'BVB writer, Paul Zanon is currently working with prisoners at HMP Thameside using the power of sports writing to help them develop into wordsmiths. We are delighted to support his efforts by donating a prize to the winner of a competition he held with the prisoners. Here is the winning entry, we hope you enjoy it' British Vintage Boxing

I propose that there seems to be a law of nature, especially in sport, that for every great, there is a rival without whom the greatest would not have been as great and for whom, were it not for the other, they themselves could have been the greatest.

Within the history of boxing and from the golden age of the heavyweight division, namely the 1970s, the prime example of this is the rivalry between Muhammad Ali and Joe Frazier.

Their careers had a degree of parallelism to them; they would both become Olympic heavyweight gold medalists (Ali, Rome 1960 & Frazier, Tokyo 1964 respectively) and both would be undisputed world heavyweight champions (1964 & 1970 respectively). They would also face each other a total of three times in what are often considered to be the greatest series of bouts ever witnessed in the sport.

Very few would disagree that Ali would be the greatest heavyweight boxer of all time, definitely not Ali himself, but for Frazier to be his defining rival? While not belittling this claim, I believe that Frazier's whole career when combined with the trio of bouts against Ali bring the weight of history to bear on Frazier's behalf.

Born 17 January 1944, Joseph Frazier was one of 13 children growing up on the family farm in Beaumont, South Carolina, where early life would consist of hard work at both school and in the fields.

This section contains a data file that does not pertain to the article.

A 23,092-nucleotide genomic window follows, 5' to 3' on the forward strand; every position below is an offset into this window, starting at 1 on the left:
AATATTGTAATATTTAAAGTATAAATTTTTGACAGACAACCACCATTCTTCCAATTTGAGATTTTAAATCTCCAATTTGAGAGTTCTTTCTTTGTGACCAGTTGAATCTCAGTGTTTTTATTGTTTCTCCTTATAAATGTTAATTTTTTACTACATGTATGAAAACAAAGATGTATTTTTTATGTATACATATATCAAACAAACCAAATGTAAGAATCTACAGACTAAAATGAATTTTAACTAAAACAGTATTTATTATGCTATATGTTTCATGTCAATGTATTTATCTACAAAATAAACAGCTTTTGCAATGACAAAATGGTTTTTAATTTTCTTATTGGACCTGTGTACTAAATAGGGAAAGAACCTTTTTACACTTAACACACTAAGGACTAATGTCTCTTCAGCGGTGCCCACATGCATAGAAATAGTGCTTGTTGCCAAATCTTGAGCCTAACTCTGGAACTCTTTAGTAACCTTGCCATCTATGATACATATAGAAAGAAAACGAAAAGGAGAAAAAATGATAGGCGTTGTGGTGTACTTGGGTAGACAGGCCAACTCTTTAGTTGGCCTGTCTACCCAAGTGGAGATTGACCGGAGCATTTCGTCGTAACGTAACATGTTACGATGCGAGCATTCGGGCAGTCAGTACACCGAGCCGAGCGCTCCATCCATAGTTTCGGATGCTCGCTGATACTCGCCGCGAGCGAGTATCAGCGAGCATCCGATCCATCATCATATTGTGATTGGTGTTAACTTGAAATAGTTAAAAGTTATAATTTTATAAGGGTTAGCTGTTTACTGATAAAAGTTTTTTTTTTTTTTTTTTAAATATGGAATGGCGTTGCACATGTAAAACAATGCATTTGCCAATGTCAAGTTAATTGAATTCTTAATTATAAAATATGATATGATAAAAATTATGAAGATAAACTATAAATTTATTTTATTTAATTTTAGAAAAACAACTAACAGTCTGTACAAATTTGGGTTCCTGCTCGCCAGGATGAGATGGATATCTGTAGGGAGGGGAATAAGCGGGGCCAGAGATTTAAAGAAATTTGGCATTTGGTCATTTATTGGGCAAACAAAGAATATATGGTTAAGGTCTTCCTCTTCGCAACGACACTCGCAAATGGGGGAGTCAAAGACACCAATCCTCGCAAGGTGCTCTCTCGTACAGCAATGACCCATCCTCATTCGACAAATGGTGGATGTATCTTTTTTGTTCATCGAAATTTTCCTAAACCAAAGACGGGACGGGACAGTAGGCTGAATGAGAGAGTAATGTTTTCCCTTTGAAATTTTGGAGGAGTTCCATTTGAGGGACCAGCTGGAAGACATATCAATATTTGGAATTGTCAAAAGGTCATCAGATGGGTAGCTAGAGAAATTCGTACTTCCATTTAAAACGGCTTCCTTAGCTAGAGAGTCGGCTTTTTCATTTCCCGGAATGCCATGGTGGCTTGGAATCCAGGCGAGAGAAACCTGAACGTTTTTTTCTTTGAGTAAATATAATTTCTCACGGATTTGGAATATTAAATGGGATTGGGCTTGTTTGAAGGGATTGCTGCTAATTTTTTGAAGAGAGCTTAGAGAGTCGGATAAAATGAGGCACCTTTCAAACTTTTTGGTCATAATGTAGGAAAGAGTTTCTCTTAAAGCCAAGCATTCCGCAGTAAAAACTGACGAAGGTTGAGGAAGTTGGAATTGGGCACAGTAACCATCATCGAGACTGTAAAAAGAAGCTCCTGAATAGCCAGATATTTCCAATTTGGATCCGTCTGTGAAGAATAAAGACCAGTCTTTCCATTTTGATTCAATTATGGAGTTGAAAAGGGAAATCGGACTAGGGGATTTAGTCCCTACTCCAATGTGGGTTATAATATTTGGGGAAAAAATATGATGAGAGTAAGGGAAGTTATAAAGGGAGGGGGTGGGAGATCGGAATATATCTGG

Having no academic gifts to draw upon and the demands of an agricultural upbringing to fulfil, Frazier would find his way to boxing through the newly available medium of television, where the nascent broadcasters would show live bouts late at night. This would give the young man an interest beyond the routine and chores, inspiring him to practice on a home-made punchbag where he would start to nurture his trademark left hook.

Moving north to New York at the age of 15 to live with his brother Terry, Frazier ended up settling in Philadelphia, where his presence is still immortalized to this very day. Within four years he earned a reputation as one of the foremost amateur boxers in the United States, winning the Golden Glove championships every year between 1962 and 1964 inclusive, culminating with victory at the Tokyo Olympics in 1964.

Joe Frazier taking gold at the Olympics